Figure 1. Locations of the 129 NECESSArray stations and the best track of typhoon Lupit in the Philippine Sea with shaded relief bathymetry. The best-track data are from the Japan Meteorological Agency (http://www.jma.go.jp/jma/jma-eng/jma-center/rsmc-hp-pub-eg/trackarchives.html), and are indicated by color-coded round circles spaced in 6-h time intervals, with circle size proportional to wind speed. The seismic stations are represented by red and blue triangles, with the blue ones chosen randomly to display the recording waveforms, as shown in Figure 2.
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Figure 2. (a) Seismic waveforms and (b) temporal frequency spectrograms of the microseisms generated during the life span of typhoon Lupit at the stations NEA2, NE87, NE6A, NE3C and NE59 of NECESSArray, labeled by blue triangles in Figure 1. The unit (dB) corresponds to 10 · l o g 10 ( m 2 / Hz ) .
Figure 2. (a) Seismic waveforms and (b) temporal frequency spectrograms of the microseisms generated during the life span of typhoon Lupit at the stations NEA2, NE87, NE6A, NE3C and NE59 of NECESSArray, labeled by blue triangles in Figure 1. The unit (dB) corresponds to 10 · l o g 10 ( m 2 / Hz ) .
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Figure 3. Source locations of Lupit-generated p-wave DF microseisms in the form of beamformer outputs using the NECESSArray data at different times: (a) 06:00 UTC, 21 October; (b) 12:00 UTC, 21 October; (c) 18:00 UTC, 21 October; (d) 00:00 UTC, 22 October; (e) 06:00 UTC, 22 October; (f) 12:00 UTC, 22 October; (g) 18:00 UTC, 22 October; (h) 00:00 UTC, 23 October; and (i) 06:00 UTC, 23 October. The beams were calculated and stacked over the frequency band of 0.18–0.21 Hz. The solid circles indicate the track of Lupit with the white one representing the current location of the typhoon center according to the best-track data of the Regional Specialized Meteorological Center (RSMC). A full animation is available in the electronic supplement.
Figure 3. Source locations of Lupit-generated p-wave DF microseisms in the form of beamformer outputs using the NECESSArray data at different times: (a) 06:00 UTC, 21 October; (b) 12:00 UTC, 21 October; (c) 18:00 UTC, 21 October; (d) 00:00 UTC, 22 October; (e) 06:00 UTC, 22 October; (f) 12:00 UTC, 22 October; (g) 18:00 UTC, 22 October; (h) 00:00 UTC, 23 October; and (i) 06:00 UTC, 23 October. The beams were calculated and stacked over the frequency band of 0.18–0.21 Hz. The solid circles indicate the track of Lupit with the white one representing the current location of the typhoon center according to the best-track data of the Regional Specialized Meteorological Center (RSMC). A full animation is available in the electronic supplement.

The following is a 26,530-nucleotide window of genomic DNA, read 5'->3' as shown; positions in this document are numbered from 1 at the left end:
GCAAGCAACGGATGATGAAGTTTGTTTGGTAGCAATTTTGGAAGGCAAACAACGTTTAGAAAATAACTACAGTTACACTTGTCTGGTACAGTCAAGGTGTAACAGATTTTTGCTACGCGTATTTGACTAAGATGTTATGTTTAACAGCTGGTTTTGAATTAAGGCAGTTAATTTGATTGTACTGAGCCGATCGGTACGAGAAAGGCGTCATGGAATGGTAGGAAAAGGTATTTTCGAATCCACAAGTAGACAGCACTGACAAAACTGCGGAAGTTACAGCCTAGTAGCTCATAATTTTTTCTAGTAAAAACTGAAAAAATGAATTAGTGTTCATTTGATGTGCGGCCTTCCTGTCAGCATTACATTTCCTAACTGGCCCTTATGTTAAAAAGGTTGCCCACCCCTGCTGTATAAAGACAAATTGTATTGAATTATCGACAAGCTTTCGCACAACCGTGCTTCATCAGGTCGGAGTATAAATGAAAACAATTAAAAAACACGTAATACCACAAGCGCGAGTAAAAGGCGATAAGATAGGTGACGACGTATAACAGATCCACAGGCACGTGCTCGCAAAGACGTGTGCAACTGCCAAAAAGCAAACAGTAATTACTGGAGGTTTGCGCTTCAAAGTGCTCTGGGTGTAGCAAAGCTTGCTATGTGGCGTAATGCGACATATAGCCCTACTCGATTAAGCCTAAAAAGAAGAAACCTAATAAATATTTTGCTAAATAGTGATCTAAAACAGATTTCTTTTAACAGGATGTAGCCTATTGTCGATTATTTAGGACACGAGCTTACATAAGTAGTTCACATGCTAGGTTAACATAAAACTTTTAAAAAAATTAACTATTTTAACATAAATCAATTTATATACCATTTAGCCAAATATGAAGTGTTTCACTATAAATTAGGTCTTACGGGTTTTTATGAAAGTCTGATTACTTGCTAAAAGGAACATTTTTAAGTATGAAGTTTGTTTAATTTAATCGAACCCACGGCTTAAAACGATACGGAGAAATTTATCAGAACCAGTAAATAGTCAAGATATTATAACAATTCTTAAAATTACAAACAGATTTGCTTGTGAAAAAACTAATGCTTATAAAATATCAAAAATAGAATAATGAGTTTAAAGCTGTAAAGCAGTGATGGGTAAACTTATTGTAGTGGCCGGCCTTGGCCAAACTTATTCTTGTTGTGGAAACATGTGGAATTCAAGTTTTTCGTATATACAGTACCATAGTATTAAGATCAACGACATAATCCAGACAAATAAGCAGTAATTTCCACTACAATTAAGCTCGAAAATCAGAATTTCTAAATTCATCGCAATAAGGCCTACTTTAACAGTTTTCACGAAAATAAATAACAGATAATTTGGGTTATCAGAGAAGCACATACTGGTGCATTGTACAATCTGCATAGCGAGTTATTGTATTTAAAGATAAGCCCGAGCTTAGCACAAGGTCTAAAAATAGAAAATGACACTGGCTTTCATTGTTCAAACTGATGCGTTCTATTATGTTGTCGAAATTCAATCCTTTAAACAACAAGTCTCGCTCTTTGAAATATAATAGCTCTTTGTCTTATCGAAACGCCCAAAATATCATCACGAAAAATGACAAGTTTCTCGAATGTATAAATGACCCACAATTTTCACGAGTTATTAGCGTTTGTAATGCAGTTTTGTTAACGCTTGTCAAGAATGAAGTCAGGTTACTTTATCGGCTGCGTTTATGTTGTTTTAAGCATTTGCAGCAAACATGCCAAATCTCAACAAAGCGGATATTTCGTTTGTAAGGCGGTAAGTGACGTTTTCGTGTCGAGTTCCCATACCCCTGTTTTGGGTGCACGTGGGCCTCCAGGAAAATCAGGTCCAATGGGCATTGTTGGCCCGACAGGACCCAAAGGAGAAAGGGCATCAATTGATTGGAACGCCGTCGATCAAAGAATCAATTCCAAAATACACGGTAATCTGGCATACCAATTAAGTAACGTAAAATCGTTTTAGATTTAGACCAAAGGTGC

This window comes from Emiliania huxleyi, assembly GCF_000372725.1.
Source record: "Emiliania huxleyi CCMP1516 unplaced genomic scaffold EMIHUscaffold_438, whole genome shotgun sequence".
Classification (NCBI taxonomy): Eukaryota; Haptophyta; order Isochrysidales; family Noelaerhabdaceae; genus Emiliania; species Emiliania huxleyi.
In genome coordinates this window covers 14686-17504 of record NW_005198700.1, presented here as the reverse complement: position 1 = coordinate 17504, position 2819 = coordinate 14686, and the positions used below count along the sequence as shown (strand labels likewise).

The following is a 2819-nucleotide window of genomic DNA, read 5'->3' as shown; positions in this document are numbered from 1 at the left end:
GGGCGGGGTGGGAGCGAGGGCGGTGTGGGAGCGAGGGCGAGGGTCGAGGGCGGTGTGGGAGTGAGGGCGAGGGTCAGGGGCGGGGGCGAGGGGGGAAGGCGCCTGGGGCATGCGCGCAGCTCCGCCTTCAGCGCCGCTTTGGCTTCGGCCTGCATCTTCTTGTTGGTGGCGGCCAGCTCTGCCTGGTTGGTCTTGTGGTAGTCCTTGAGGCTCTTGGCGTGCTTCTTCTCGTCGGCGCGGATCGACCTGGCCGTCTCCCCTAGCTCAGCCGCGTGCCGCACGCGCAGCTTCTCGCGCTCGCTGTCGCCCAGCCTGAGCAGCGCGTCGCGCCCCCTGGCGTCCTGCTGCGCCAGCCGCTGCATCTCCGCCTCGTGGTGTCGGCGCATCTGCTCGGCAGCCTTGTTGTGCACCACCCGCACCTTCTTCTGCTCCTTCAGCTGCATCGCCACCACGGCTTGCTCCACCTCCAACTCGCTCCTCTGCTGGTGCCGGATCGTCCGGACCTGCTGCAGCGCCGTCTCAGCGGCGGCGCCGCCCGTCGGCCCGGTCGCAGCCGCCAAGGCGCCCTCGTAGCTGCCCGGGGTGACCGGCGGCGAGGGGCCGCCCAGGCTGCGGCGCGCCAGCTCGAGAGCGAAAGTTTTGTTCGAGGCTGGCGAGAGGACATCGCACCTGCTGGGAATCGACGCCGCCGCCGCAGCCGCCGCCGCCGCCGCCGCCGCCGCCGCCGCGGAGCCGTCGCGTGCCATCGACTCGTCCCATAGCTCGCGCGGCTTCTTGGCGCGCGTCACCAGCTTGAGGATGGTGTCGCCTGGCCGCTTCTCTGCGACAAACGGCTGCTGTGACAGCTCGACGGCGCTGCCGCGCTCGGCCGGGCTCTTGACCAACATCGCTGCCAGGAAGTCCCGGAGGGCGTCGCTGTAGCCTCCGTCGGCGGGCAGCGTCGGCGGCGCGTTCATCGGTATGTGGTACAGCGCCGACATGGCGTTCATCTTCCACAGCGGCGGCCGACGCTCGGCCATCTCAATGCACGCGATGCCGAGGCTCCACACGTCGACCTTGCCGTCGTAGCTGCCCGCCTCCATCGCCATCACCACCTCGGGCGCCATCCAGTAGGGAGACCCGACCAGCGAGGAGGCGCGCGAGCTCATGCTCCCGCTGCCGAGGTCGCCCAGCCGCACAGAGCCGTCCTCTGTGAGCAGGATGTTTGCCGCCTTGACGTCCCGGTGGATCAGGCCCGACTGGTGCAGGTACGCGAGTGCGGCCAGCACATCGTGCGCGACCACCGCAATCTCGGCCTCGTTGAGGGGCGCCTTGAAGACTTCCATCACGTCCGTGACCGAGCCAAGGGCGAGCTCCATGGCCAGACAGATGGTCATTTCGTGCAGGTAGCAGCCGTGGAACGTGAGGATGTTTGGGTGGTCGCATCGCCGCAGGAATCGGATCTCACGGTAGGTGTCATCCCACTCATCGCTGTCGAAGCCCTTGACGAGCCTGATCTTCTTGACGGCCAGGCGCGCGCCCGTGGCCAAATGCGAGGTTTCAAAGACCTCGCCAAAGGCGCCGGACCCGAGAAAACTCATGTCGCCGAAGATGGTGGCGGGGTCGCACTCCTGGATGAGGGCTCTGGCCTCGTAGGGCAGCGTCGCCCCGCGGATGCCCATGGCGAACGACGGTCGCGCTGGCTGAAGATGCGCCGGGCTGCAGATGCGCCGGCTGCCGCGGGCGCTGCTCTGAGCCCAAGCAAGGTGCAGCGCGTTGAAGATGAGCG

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Figure 4. Comparison between the typhoon center locations (green triangles) observed by satellites and the p-wave DF microseism source locations calculated according to the beamformer outputs using data at the NECESSArray at different times: (a) 02:05 UTC, 19 October; (b) 05:05 UTC, 21 October; (c) 04:50 UTC, 23 October; and (d) 02:25 UTC, 24 October. The base map is true color composites of MODIS images, which rank band composites in order: red band (band 1: 620–670 nm), green band (band 2: 545–565 nm) and blue band (band 3: 459–479 nm).
Figure 4. Comparison between the typhoon center locations (green triangles) observed by satellites and the p-wave DF microseism source locations calculated according to the beamformer outputs using data at the NECESSArray at different times: (a) 02:05 UTC, 19 October; (b) 05:05 UTC, 21 October; (c) 04:50 UTC, 23 October; and (d) 02:25 UTC, 24 October. The base map is true color composites of MODIS images, which rank band composites in order: red band (band 1: 620–670 nm), green band (band 2: 545–565 nm) and blue band (band 3: 459–479 nm).
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Figure 5. Schemes for the DF microseism source regions under a hypothetical typhoon in the Northern hemisphere. Gray ellipses represent schematically the main source regions of DF microseisms with “wave-wave interaction” when (a) typhoon moves northward with relatively slower velocity than the ocean wave propagates; (b) typhoon moves northward with relatively faster velocity than the ocean wave propagates; and (c) typhoon movement direction changes. Red and blue hurricane symbols indicate the typhoon centers at an earlier time t1 and a later time t2, respectively. Dashed arrows and curved lines show the propagation directions and streamlines of swells generated at different time. Solid arrows and curved lines show the propagation directions and streamlines of the locally generated wind sea at different time. Black arrows indicate the direction of typhoon movement.